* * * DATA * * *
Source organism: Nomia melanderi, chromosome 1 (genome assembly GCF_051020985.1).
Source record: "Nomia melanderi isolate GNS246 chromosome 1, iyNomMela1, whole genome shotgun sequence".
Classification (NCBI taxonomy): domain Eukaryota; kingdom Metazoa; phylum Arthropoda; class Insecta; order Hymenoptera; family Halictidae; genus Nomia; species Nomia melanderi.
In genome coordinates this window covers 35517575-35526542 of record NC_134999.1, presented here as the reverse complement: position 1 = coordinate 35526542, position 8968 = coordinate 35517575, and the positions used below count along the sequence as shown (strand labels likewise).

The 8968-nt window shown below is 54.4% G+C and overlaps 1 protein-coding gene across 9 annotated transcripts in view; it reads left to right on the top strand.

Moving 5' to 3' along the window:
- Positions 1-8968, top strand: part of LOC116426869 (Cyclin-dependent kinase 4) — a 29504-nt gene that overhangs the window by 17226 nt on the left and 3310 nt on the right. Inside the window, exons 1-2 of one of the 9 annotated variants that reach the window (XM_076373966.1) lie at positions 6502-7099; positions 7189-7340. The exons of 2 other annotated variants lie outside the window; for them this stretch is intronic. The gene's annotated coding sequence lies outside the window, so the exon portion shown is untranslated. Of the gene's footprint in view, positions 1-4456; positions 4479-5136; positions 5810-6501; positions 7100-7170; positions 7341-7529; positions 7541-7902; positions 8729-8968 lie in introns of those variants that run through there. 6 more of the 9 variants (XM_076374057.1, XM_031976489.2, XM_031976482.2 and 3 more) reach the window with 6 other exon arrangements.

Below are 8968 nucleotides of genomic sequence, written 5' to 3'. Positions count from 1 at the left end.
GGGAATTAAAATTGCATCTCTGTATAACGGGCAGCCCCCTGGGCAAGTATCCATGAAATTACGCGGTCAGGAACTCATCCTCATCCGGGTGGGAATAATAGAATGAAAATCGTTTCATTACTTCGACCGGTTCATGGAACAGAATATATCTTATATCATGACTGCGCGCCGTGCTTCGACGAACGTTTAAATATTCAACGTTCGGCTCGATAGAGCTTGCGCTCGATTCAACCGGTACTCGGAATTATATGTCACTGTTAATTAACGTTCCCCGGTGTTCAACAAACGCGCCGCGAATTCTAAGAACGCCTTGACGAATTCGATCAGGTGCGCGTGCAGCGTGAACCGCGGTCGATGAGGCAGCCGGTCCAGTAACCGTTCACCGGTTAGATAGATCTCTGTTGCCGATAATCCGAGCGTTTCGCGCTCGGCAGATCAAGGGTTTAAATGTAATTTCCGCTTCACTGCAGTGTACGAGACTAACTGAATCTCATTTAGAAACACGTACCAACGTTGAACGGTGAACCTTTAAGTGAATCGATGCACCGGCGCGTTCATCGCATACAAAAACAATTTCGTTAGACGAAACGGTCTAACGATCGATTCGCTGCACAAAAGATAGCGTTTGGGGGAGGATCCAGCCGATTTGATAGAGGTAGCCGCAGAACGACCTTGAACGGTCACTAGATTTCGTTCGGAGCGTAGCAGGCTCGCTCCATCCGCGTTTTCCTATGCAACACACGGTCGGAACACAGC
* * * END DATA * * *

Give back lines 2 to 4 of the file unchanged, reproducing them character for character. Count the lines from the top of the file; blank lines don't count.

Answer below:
Source record: "Nomia melanderi isolate GNS246 chromosome 1, iyNomMela1, whole genome shotgun sequence".
Classification (NCBI taxonomy): domain Eukaryota; kingdom Metazoa; phylum Arthropoda; class Insecta; order Hymenoptera; family Halictidae; genus Nomia; species Nomia melanderi.
In genome coordinates this window covers 35517575-35526542 of record NC_134999.1, presented here as the reverse complement: position 1 = coordinate 35526542, position 8968 = coordinate 35517575, and the positions used below count along the sequence as shown (strand labels likewise).